The earliest records of boxing are from Egypt in 3000BC, while it quickly became one of the cornerstones of the ancient Olympic Games in Greece from the 23rd Olympiad in 688BC. The very first champion was Onomastos Smyrnaios.
In ancient times, boxers protected their hands with leather, but as the Romans adopted the sport and included it in their rosta of too-the-death gladiatorial contests, these were replaced with a glove with metal studs, called a cestus.
Although boxing had been around since ancient times, it wasn’t until the 17th century in England that bare-knuckle boxing re-emerged into the public consciousness as a formal sport. In the late 1800s, the Marquess of Queensberry put together a basic set of more formal rules that form the framework of the sport to this day.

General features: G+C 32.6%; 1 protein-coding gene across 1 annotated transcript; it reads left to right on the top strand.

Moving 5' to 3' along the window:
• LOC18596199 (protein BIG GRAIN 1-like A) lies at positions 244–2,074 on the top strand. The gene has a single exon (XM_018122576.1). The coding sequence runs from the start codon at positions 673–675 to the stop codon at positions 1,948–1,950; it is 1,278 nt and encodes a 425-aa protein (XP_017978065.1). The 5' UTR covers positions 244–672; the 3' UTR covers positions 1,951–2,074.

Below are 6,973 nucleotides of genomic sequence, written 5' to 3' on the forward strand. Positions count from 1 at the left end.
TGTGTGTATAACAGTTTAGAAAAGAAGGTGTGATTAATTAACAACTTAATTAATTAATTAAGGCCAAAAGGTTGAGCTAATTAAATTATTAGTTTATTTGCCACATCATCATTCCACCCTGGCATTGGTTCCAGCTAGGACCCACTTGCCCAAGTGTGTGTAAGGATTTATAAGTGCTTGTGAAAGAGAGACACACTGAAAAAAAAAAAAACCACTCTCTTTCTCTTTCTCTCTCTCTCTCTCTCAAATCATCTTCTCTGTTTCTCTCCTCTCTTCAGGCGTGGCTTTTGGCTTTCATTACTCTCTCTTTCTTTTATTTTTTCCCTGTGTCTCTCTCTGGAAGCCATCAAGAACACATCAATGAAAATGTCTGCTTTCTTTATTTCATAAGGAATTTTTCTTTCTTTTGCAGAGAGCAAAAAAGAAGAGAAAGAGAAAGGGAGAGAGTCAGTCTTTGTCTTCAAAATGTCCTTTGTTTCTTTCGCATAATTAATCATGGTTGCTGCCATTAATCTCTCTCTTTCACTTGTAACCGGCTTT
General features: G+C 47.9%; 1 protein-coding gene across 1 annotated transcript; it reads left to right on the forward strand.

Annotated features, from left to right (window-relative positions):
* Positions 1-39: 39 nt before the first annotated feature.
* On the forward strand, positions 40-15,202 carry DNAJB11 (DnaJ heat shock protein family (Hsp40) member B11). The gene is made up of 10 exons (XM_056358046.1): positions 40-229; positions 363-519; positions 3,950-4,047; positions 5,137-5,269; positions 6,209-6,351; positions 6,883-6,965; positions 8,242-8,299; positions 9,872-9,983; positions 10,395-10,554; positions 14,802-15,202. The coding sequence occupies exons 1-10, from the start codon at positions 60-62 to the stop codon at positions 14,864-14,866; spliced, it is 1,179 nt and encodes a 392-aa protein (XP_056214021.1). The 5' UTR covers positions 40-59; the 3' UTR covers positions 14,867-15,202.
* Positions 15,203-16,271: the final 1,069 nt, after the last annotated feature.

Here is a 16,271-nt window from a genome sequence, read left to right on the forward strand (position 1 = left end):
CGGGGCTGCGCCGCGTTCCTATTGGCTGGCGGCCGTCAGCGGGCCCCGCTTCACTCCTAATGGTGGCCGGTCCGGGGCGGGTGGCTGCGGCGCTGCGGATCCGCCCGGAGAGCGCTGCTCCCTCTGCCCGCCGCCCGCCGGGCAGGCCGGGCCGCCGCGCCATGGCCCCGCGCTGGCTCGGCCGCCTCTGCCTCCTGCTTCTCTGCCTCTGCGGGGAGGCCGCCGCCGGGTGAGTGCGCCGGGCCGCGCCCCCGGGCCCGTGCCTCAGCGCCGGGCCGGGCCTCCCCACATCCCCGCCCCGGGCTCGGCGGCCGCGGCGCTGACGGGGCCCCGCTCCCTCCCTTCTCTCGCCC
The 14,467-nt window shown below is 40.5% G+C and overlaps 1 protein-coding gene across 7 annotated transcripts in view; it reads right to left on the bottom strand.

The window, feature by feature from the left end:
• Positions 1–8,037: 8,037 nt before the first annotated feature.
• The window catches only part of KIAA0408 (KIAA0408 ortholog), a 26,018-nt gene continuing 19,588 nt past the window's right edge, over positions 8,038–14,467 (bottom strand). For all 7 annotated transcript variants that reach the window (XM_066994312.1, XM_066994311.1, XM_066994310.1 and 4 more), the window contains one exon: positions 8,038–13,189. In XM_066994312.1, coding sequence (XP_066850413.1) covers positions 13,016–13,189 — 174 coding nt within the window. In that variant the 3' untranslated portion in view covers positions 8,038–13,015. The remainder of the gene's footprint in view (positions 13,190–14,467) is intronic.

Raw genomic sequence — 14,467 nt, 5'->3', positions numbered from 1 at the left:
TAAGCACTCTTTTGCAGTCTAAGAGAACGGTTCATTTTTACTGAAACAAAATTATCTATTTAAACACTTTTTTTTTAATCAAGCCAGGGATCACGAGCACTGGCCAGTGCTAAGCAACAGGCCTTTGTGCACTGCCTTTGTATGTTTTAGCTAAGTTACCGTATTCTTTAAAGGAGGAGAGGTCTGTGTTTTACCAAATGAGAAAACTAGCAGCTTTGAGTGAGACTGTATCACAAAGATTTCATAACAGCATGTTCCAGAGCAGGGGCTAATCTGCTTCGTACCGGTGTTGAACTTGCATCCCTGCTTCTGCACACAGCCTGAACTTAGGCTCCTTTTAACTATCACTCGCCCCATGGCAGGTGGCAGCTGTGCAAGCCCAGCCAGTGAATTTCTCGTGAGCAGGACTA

Over time, the popularity of boxing spread around Europe and over to the USA, ready for its return to the Olympic schedule.
Boxing wasn’t on the itinerary of ancient Olympic sports that made up the first modern Summer Games in Athens, Greece, in 1896 as it was considered "ungentlemanly, dangerous and practiced by the dregs of society".
Its worldwide popularity ensured that it was included in the 1904 Summer Games in St Louis, USA, though. Since then, it has been a regular fixture in the Olympic schedule, producing a number of great champions, including Hungarian Laszlo Papp, Cubans Felix Savon and Teofilo Stevenson and American Paul Eagan, who was also a Winter Games gold medallist in the bobsleigh in 1932.
Probably the most famous of them all, though, was Cassius Marcellus Clay, who won gold in the light heavyweight contest in Rome in 1960, and later went on to become perhaps the greatest professional heavyweight boxer of all time under the name Muhammad Ali.